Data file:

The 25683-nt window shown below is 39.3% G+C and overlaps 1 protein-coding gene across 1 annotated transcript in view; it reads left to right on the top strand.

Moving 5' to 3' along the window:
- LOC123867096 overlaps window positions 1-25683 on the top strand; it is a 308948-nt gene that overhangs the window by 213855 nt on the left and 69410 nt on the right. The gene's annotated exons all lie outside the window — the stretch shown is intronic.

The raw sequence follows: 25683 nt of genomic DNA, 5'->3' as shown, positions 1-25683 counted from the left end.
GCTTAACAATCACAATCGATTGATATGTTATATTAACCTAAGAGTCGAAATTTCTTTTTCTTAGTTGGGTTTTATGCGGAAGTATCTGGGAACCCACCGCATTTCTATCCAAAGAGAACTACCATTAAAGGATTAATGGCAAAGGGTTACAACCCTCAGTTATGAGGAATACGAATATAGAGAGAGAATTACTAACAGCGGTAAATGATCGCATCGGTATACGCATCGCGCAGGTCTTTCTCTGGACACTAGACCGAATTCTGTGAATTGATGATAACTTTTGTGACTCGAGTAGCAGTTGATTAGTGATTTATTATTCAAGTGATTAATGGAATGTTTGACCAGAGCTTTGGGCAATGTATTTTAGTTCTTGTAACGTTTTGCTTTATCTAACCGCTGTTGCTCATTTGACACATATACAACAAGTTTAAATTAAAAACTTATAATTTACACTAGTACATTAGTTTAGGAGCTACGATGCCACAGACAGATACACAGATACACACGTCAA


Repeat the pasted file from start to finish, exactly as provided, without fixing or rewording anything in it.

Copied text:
The 25683-nt window shown below is 39.3% G+C and overlaps 1 protein-coding gene across 1 annotated transcript in view; it reads left to right on the top strand.

Moving 5' to 3' along the window:
- LOC123867096 overlaps window positions 1-25683 on the top strand; it is a 308948-nt gene that overhangs the window by 213855 nt on the left and 69410 nt on the right. The gene's annotated exons all lie outside the window — the stretch shown is intronic.

The raw sequence follows: 25683 nt of genomic DNA, 5'->3' as shown, positions 1-25683 counted from the left end.
GCTTAACAATCACAATCGATTGATATGTTATATTAACCTAAGAGTCGAAATTTCTTTTTCTTAGTTGGGTTTTATGCGGAAGTATCTGGGAACCCACCGCATTTCTATCCAAAGAGAACTACCATTAAAGGATTAATGGCAAAGGGTTACAACCCTCAGTTATGAGGAATACGAATATAGAGAGAGAATTACTAACAGCGGTAAATGATCGCATCGGTATACGCATCGCGCAGGTCTTTCTCTGGACACTAGACCGAATTCTGTGAATTGATGATAACTTTTGTGACTCGAGTAGCAGTTGATTAGTGATTTATTATTCAAGTGATTAATGGAATGTTTGACCAGAGCTTTGGGCAATGTATTTTAGTTCTTGTAACGTTTTGCTTTATCTAACCGCTGTTGCTCATTTGACACATATACAACAAGTTTAAATTAAAAACTTATAATTTACACTAGTACATTAGTTTAGGAGCTACGATGCCACAGACAGATACACAGATACACACGTCAA